The first volume of what Chandos is calling "British Tone Poems" from the BBC Philharmonic and conductor Rumon Gamba was a success, and audiences have eagerly awaited more of the same. This second volume does not disappoint in the least, with a collection of almost completely obscure works. Two, Sir Frederic Hymen Cowen's Rêverie and Patrick Hadley's Kinder Scout, are world recorded premieres, and even those by "name" composers, like Vaughan Williams' early Harnham Down, aren't often played. That work is subtitled "impression" for orchestra and is a lovely artifact of the composer's engagement with French impressionism. Some of the other pieces are conservative enough that they do not take even that influence into account, but all are well-wrought works that sound as good today as when they first appeared. Most of the music, following Vaughan Williams' example, is pastoral in theme. Sample the first track, April-England, Op. 48, No. 1, of the almost unknown John Foulds (who later went to India and began to write music influenced by that region). It's as light and airy as the title might suggest, but the tempo relationship between its opening and middle material is subtle and original. Chandos has designed the pieces as tone poems, and a few, such as Dorothy Howell's Lamia (inspired by a Keats poem) do qualify, but most of the pieces are short orchestral sketches. Rumon Gamba and the BBC Philharmonic display real mastery of this material, which demonstrates audiences' hunger for music that the modernist nomenklatura so long invidiously derided. Chandos' MediaCity sound is another attraction here. Highly recommended.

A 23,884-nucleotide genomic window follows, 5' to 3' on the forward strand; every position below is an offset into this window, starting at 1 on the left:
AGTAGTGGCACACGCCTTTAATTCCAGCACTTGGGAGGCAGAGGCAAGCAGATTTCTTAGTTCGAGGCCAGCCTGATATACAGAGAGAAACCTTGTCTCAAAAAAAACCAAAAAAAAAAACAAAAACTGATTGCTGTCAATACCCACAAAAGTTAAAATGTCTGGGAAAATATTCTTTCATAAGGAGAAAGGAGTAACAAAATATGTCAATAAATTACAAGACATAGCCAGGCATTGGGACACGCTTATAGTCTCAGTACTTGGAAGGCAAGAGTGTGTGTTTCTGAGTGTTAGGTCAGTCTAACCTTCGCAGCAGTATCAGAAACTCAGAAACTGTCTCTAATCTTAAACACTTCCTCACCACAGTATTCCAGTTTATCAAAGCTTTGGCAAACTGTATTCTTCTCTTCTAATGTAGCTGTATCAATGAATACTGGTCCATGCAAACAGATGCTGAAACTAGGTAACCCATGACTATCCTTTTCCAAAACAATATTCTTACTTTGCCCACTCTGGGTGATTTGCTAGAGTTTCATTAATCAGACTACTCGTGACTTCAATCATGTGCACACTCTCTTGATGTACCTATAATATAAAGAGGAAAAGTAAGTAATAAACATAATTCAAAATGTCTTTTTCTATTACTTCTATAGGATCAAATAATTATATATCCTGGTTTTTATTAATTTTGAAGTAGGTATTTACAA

AllMusic Review by James Manheim
|Kinder Scout, Sketch for Orchestra|